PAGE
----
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Craven Recycled Furniture Store denied grant to take over bulky waste service
8:00am Thursday 24th January 2013 in News
A grant application of £57,000 for a Skipton volunteer group to take over Craven’s bulky waste service has been turned down.
Craven District Council’s community grants sub-committee has decided not to support Craven Recycled Furniture Store with two thirds of its Localism Reserve Fund.
But members agreed it was a worthwhile project and should be given support when it was discussed by the council’s policy committee later in the year.
Councillors were told by Paul English, the group’s treasurer, that it had been courted by council officers with a view to taking on the scheme.
The money would have enabled the group, based at the Sidings Business Park, to run the service over a three year period, including the buying of an additional vehicle.
“If we take on this service, there will be massive efficiencies for the council,” said Mr English, who is also a Liberal Democrat councillor.
Paul Ellis, director of services, confirmed that discussions had taken place with the group and the matter was due to go to policy committee in March or April.
“This council is having discussions with the furniture scheme about taking on the bulky waste service, but that is a matter that councillors will have to consider and needs to be divorced from this process,” he told last Tuesday’s meeting.
It was also pointed out that it might be the case that the service would have to go out to tender to other companies before a decision was made.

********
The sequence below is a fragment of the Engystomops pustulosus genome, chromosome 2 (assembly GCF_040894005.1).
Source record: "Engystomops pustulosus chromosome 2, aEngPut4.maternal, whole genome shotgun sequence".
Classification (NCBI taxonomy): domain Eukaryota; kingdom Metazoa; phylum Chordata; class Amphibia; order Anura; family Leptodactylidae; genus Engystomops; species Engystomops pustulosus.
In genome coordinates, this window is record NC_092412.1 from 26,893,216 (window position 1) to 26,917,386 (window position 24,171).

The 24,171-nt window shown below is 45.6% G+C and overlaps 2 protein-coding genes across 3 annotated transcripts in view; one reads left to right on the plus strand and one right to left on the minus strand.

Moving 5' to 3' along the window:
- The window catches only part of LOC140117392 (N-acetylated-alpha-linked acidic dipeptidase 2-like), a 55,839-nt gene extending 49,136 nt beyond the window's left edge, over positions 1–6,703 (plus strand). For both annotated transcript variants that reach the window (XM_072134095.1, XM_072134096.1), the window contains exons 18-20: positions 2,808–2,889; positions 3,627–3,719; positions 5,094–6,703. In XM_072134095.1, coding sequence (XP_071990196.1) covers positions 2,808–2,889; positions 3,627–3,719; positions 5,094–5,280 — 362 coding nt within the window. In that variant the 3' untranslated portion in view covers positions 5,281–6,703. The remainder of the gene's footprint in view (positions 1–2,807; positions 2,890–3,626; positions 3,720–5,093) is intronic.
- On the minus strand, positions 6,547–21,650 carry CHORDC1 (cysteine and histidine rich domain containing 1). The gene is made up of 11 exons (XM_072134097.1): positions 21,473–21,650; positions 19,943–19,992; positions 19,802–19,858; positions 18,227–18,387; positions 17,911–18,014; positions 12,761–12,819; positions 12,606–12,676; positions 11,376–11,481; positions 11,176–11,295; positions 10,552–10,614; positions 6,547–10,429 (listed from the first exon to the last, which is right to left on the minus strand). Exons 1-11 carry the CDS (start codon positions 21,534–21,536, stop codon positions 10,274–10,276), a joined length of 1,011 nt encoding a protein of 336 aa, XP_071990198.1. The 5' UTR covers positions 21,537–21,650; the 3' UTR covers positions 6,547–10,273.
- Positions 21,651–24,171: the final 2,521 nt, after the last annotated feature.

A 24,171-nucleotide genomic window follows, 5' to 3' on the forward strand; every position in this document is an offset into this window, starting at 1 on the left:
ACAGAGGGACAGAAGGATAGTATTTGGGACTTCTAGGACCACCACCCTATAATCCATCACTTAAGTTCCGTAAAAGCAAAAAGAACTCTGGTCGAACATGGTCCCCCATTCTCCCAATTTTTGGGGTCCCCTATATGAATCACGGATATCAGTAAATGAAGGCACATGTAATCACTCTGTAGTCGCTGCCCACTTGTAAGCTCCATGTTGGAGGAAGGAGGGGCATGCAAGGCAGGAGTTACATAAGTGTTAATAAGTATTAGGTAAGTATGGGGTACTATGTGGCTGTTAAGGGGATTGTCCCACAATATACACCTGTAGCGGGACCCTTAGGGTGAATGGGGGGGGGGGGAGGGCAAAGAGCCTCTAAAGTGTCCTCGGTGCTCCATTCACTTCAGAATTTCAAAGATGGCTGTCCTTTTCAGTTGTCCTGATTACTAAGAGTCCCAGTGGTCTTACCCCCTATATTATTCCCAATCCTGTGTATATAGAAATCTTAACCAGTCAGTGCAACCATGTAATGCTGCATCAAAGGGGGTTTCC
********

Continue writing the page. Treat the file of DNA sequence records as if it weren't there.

The application also fell down because the group was unable to provide a business plan, although Mr English pointed out it was a new scheme so no business plan existed.
“Basically, the business plan is someone has an old bed, they ring us up, and we take it away,” he said. “Until we got a green light, it did not seem feasible to do all the additional work for it to be thrown out.”
Committee chairman Coun Simon Myers (Cons) said if the furniture store was given the service there should be other council funds available to make it work.
“I have every sympathy with this and would like to see this happen, I will support this when it comes to policy, but under the guidelines of the Localism Fund, we can’t give two thirds of our funds to this project which at the moment is already provided,” he said.
He pointed out there were other projects that needed funding that currently did not exist, such as a sports pavilion in Burton-in-Lonsdale.
The Localism Fund was set up with money received through the New Homes Bonus and guidelines have been set for successful applications. The fund currently stands at £95,000 but there is no guarantee there will be more cash next year.